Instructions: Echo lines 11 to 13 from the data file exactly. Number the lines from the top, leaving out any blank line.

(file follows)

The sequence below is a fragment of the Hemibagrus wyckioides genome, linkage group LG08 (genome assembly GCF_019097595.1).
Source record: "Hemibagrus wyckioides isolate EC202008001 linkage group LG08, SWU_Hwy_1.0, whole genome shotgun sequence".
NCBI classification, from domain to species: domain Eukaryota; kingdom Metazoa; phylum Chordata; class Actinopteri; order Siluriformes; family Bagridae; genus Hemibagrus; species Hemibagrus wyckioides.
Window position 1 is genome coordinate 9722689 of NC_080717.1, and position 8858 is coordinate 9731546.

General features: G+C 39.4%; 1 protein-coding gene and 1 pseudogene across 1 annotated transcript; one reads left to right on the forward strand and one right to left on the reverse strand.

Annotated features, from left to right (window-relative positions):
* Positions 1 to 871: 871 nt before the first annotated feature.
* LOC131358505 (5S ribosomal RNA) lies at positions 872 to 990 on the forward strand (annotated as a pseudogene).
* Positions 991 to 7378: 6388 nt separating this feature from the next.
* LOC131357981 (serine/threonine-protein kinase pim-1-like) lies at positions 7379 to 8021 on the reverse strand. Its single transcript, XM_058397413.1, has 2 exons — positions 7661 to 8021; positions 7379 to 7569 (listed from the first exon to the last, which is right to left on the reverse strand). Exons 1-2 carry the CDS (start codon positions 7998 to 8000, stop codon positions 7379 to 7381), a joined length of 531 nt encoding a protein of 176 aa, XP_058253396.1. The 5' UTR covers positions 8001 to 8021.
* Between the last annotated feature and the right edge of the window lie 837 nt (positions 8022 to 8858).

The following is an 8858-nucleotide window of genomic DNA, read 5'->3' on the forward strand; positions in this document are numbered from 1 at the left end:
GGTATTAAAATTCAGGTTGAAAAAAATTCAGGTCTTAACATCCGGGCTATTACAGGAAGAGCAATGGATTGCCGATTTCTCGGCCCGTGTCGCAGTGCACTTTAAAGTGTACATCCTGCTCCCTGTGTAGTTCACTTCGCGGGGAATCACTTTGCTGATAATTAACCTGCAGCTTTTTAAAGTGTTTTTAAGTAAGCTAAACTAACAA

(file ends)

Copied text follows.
* Between the last annotated feature and the right edge of the window lie 837 nt (positions 8022 to 8858).

The following is an 8858-nucleotide window of genomic DNA, read 5'->3' on the forward strand; positions in this document are numbered from 1 at the left end:
GGTATTAAAATTCAGGTTGAAAAAAATTCAGGTCTTAACATCCGGGCTATTACAGGAAGAGCAATGGATTGCCGATTTCTCGGCCCGTGTCGCAGTGCACTTTAAAGTGTACATCCTGCTCCCTGTGTAGTTCACTTCGCGGGGAATCACTTTGCTGATAATTAACCTGCAGCTTTTTAAAGTGTTTTTAAGTAAGCTAAACTAACAA